The Stack Overflow podcast is back! Listen to an interview with our new CEO.

New answers tagged

6

You're describing simple Hückel theory. This is usually applied to $\pi$-conjugated systems to understand the stabilization in conjugated and aromatic molecules. There are a variety of Python packages, for example: Felix Plasser wrote one for his blog and the current location is at his homepage Randle Taylor has a SHMO package on GitHub, including a GUI ...


0

When we talk about exchanging electron $i$ with electron $j$, we are actually changing the wavefunction according to $$\Psi(..., x_i, ..., x_j, ...) \to \Psi(..., x_j, ..., x_i, ...).$$ The operation is taken by the parity operator $P$. Applying it twice would return the wavefunction to its original form. So the following eigenvalue equation is satisfied $...


0

Electrons don't have a well-defined orbital radius even in a hydrogen atom An electron "orbiting" in a hydrogen atom does not have a well-defined position or even just a well-defined radius just because it has a well-defined energy. The orbital is more like a 3D probability density function covering a cloudy space of a defined shape (spherical in the case ...


5

In terms of how they got the relation for the diagonal elements, I believe it is relatively straightforward. Given a list of atomic energies (energy of atom relative to separated nucleus and electrons), one can try to fit these values to a function of nuclear charge. If you plot a few values, it suggests trying an exponential fit (I don't know why all the ...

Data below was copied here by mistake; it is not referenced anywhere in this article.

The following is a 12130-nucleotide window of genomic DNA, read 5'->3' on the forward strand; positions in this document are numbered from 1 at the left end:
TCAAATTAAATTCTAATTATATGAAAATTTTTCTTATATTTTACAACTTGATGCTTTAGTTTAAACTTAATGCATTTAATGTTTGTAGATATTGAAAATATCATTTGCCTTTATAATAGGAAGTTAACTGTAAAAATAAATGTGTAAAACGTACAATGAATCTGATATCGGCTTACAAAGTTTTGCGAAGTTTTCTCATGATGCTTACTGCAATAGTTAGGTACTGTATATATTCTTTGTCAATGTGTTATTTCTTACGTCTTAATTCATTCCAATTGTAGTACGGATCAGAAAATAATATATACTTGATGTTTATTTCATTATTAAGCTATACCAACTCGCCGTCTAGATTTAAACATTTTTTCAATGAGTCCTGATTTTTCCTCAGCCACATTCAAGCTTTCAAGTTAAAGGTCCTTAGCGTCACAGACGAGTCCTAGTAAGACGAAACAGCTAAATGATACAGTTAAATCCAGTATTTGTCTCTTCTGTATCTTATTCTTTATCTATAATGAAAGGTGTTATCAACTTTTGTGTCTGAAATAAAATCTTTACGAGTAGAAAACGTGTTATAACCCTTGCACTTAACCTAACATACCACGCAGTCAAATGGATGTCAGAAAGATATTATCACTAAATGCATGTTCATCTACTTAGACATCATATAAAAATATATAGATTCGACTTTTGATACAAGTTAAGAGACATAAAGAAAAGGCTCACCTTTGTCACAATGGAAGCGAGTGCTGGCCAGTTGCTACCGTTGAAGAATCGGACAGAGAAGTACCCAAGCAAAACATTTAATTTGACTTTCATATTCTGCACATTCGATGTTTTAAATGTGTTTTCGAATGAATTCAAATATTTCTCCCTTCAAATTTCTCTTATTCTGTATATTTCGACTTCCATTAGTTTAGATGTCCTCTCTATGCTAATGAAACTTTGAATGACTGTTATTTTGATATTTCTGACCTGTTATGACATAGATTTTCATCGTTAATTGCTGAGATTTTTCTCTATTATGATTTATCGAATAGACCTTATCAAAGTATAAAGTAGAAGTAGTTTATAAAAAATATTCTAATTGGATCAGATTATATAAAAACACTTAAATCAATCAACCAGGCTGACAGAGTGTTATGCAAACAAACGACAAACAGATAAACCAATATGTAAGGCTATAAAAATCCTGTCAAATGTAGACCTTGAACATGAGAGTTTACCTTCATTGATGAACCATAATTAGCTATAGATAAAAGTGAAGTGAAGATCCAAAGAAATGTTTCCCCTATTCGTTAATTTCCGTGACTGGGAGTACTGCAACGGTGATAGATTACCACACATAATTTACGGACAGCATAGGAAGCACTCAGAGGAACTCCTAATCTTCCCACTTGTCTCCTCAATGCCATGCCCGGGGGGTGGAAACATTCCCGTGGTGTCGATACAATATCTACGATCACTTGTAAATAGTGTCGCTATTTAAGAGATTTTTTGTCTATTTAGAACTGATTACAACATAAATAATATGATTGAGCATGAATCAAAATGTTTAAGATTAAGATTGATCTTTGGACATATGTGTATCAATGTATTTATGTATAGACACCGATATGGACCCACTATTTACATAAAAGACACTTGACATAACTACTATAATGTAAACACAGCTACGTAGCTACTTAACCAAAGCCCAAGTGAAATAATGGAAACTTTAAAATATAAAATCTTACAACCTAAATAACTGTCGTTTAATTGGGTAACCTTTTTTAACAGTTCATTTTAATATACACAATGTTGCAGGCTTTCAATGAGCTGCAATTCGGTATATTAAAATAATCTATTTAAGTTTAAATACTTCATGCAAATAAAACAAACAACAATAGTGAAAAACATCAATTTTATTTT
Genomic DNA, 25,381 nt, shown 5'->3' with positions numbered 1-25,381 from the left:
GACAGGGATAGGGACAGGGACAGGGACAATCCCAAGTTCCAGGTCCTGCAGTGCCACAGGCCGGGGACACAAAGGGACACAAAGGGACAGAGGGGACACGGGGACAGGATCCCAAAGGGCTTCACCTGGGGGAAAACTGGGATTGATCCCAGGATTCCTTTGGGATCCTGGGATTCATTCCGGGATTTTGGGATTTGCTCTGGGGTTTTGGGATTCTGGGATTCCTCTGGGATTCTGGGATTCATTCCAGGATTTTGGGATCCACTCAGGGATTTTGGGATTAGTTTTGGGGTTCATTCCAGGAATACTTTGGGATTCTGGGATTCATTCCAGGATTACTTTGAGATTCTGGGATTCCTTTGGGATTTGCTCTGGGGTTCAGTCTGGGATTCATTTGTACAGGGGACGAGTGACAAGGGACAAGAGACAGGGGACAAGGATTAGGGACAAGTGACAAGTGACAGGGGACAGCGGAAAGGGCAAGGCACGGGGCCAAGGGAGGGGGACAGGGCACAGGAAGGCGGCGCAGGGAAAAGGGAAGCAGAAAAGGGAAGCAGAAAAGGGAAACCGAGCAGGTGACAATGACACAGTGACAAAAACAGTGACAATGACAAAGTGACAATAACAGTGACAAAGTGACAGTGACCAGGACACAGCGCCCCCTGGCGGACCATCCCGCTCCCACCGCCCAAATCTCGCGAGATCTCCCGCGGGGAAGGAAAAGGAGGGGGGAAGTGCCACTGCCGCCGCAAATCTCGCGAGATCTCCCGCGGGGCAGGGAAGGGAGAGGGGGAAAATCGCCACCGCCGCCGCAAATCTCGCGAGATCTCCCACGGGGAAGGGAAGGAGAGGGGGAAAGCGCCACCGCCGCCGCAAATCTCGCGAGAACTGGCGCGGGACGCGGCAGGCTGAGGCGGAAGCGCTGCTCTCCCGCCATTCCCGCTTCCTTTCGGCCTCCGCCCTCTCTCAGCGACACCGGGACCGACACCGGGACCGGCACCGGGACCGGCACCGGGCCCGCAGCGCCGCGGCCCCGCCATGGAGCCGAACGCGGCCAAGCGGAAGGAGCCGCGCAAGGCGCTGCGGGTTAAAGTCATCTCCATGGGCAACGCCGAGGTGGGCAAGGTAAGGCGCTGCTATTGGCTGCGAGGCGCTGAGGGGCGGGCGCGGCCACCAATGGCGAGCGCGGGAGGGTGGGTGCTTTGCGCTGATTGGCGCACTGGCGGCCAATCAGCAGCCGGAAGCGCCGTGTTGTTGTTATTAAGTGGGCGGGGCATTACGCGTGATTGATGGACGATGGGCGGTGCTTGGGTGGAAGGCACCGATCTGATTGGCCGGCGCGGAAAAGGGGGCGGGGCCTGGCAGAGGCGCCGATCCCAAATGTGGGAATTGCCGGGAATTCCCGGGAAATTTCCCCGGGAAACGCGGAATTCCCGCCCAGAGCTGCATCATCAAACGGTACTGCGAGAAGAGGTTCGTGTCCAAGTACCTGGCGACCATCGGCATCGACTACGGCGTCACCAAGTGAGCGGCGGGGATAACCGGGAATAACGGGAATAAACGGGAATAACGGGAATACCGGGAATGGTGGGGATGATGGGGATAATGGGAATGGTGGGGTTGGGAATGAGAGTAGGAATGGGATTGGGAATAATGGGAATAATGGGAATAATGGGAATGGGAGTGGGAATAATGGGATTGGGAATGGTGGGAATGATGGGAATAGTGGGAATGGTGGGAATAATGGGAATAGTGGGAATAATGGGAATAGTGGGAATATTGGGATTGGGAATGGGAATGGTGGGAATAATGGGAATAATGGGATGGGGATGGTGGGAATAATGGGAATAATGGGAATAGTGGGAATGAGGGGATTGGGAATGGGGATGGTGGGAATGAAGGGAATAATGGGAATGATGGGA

6

The answer to this question rests on the fact that Hartree-Fock is a variational method. A variational method is one where you supply a guess wavefunction ($|\Psi\rangle$) with some parameter(s) ($\alpha$) and then use those parameter(s) to minimize the energy. Doing this, you are guaranteed that your resulting energy is an upper bound to the exact ground ...


-1

When one "arbitrarily" insists that the box is of a certain length, that is where any method fails. The molecular geometry provides the boundary conditions on the standing waves for the electrons, so people fix things by adding an extra length (fudge factor) to account for the discrepancy in the model. So, the Kekule structure(s) (Lewis structure(s)) ...


6

Yes, you're exactly right - multiple papers in chemistry ML drop the units. There are even comparisons (usually by statistics, ML or comp. sci. researchers) where models are compared by "averaging" errors down a column like that. Of course that's meaningless, since you can't average electron volts or Hartree (energies), Debye (dipole moments), and volume (...


4

You (probably) cannot apply Koopmans' theorem. (Please also note that it is named after Tjalling Charles Koopmans, the s at the end is part of the name.) Open shell systems are usually hard to describe and unrestricted density functional approximations might not even describe the system correct qualitatively. The problem usually comes down to the ...


Top 50 recent answers are included